The verdict and the aftermath

The jury obviously believed the prosecution and all the accused but one (James Bourke) were convicted and sentenced.  While acquitted on charges of conspiracy and fraud James Bourke went on to stand trial for receiving stolen goods.

Denis Mackinlay (1838-?), taken on his release from jail.

Denis Mackinlay (1838-?), taken on his release from jail.

The sentences given were:

Denis Mackinlay: 2 years for conspiracy and 3 years for fraudulent insolvency

Patrick Mackinlay:  2 years for conspiracy

James Rogers:  2 years for conspiracy and 3 years for fraud

George O’Brien: 2 years for conspiracy and 3 years for fraud

Alexander Shaw: 2 years for conspiracy and 2 years with hard labour for burning a ship

My great-great-grandfather’s defence lawyer claimed that Patrick was only a bit player and since he was living in Brisbane while all the operation was taking place in Sydney, had no real knowledge of what was going on.  He did receive a shorter sentence than the other men involved and Denis’ insolvency trial was certainly much more complicated.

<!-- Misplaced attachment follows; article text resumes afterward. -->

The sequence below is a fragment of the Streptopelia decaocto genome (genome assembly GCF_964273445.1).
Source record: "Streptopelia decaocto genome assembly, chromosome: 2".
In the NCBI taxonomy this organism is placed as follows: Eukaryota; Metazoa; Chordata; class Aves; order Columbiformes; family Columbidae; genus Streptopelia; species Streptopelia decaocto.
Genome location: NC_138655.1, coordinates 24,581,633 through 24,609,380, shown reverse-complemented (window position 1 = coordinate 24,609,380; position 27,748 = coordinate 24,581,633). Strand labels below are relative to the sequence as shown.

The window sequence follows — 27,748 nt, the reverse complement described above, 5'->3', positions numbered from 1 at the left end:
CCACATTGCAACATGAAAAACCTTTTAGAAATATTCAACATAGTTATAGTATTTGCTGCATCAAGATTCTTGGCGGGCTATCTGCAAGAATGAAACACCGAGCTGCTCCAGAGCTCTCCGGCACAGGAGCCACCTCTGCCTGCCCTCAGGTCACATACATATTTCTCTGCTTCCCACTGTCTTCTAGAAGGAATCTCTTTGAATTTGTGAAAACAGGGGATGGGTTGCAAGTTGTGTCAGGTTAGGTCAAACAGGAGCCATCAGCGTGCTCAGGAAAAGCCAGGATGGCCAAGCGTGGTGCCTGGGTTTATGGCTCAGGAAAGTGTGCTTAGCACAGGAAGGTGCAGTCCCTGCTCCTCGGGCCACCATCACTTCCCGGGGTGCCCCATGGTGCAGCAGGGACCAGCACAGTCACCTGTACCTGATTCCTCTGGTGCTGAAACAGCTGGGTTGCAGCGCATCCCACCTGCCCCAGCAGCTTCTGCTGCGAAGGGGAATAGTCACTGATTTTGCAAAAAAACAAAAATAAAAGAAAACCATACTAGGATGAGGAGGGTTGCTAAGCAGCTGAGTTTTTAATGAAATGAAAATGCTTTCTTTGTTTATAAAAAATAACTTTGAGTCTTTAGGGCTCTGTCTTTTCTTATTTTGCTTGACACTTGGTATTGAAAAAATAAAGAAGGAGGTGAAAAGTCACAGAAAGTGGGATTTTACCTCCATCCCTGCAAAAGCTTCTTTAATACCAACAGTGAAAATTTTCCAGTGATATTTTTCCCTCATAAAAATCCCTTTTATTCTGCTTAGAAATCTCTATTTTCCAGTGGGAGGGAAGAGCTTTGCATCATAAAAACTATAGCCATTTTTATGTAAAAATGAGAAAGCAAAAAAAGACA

The insolvency cases went on for several years, including once Patrick was out of prison but he went into business again and any rift with his brother must have eventually been mended because in March 1879 Patrick Mackinlay, Denis Mackinlay and Mary Ann Walsh (Patrick’s sister-in-law) who had been trading in co-partnership in Brisbane, Cairns, Torres Strait and Smithfield were declared insolvent.  A short six months later Patrick announced in the newspaper that he had purchased a grocery business (the Brisbane Tea Warehouse) from one Charles McLeod.  In 1883 insolvency procedures were again (or still) occurring, and in 1885 Patrick was advertising for all parties owing him money to please pay up!